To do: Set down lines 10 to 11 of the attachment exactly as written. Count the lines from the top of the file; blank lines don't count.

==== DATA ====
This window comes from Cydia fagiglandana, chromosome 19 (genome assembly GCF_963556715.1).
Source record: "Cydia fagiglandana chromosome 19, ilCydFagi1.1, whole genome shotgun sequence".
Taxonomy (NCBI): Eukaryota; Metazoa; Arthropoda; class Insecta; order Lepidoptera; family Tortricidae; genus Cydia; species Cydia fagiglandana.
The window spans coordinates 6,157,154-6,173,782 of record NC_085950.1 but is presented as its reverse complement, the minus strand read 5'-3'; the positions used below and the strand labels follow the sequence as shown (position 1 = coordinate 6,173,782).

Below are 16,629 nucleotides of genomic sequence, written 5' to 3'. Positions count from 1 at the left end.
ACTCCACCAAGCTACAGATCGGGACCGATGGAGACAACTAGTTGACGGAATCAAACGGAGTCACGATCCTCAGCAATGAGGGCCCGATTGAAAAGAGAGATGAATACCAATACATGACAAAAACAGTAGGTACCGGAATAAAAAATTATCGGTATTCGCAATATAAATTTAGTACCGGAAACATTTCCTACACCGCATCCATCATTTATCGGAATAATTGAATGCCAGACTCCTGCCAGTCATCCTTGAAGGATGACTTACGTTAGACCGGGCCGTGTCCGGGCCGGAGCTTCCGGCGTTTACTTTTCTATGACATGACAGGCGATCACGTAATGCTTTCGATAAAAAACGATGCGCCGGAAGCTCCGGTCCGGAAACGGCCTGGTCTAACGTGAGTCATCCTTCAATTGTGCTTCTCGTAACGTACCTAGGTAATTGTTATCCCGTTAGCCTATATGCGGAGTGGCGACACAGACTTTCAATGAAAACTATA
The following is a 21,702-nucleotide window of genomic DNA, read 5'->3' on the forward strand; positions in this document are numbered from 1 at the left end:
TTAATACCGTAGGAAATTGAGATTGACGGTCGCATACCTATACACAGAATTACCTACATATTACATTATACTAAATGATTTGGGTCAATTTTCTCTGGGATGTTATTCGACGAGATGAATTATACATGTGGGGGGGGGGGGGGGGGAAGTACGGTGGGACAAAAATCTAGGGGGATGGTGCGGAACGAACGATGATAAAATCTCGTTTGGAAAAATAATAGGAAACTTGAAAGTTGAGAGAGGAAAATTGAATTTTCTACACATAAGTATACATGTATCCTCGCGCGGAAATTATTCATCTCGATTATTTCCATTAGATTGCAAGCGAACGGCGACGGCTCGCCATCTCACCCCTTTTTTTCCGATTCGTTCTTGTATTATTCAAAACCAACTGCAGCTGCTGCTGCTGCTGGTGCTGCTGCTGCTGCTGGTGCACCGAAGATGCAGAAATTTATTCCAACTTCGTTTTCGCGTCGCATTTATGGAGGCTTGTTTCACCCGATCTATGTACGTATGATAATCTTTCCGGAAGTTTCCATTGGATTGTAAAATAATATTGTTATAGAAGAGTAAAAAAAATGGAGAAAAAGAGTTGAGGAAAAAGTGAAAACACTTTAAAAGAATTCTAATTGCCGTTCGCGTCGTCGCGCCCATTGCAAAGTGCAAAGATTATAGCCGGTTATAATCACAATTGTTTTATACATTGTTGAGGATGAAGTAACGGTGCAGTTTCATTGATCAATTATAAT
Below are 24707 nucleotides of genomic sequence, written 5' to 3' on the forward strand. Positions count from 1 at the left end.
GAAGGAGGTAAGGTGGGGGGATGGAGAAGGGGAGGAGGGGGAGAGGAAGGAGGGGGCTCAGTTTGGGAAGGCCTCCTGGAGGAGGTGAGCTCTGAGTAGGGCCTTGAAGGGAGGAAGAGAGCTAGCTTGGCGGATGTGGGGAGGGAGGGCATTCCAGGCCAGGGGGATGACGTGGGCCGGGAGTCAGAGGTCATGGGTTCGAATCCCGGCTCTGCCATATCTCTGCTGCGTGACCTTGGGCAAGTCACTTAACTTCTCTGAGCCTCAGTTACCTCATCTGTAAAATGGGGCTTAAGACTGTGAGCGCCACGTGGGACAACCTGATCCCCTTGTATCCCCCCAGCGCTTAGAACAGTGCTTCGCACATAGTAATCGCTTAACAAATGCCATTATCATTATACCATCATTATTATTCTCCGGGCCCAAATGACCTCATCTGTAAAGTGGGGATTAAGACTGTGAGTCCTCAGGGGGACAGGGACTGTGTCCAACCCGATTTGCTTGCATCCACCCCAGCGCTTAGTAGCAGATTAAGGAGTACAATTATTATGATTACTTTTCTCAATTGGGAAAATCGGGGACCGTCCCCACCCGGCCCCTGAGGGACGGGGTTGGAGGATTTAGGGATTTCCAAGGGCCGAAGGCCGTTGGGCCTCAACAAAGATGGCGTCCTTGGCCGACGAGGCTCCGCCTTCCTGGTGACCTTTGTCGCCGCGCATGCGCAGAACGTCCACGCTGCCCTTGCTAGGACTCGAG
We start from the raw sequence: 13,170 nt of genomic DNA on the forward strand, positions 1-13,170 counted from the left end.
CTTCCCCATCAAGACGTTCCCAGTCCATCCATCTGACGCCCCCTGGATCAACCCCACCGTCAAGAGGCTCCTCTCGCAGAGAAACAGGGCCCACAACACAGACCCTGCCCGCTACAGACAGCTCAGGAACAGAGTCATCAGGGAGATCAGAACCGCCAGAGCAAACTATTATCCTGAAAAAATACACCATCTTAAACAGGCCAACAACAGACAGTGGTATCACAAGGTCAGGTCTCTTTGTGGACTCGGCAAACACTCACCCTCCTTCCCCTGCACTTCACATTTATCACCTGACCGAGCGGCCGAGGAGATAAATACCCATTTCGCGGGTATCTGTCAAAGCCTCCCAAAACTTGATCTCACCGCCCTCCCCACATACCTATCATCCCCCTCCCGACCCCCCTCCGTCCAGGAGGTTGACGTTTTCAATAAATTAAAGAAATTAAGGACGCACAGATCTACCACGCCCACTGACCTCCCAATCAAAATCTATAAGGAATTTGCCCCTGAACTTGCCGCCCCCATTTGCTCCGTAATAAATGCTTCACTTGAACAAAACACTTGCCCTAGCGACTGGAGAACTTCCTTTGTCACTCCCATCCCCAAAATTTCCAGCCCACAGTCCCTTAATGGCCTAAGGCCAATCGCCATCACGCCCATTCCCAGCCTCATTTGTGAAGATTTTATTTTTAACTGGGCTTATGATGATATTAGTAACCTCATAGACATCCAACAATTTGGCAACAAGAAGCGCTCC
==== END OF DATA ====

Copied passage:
GAAGGAGGTAAGGTGGGGGGATGGAGAAGGGGAGGAGGGGGAGAGGAAGGAGGGGGCTCAGTTTGGGAAGGCCTCCTGGAGGAGGTGAGCTCTGAGTAGGGCCTTGAAGGGAGGAAGAGAGCTAGCTTGGCGGATGTGGGGAGGGAGGGCATTCCAGGCCAGGGGGATGACGTGGGCCGGGAGTCAGAGGTCATGGGTTCGAATCCCGGCTCTGCCATATCTCTGCTGCGTGACCTTGGGCAAGTCACTTAACTTCTCTGAGCCTCAGTTACCTCATCTGTAAAATGGGGCTTAAGACTGTGAGCGCCACGTGGGACAACCTGATCCCCTTGTATCCCCCCAGCGCTTAGAACAGTGCTTCGCACATAGTAATCGCTTAACAAATGCCATTATCATTATACCATCATTATTATTCTCCGGGCCCAAATGACCTCATCTGTAAAGTGGGGATTAAGACTGTGAGTCCTCAGGGGGACAGGGACTGTGTCCAACCCGATTTGCTTGCATCCACCCCAGCGCTTAGTAGCAGATTAAGGAGTACAATTATTATGATTACTTTTCTCAATTGGGAAAATCGGGGACCGTCCCCACCCGGCCCCTGAGGGACGGGGTTGGAGGATTTAGGGATTTCCAAGGGCCGAAGGCCGTTGGGCCTCAACAAAGATGGCGTCCTTGGCCGACGAGGCTCCGCCTTCCTGGTGACCTTTGTCGCCGCGCATGCGCAGAACGTCCACGCTGCCCTTGCTAGGACTCGAG
We start from the raw sequence: 13,170 nt of genomic DNA on the forward strand, positions 1-13,170 counted from the left end.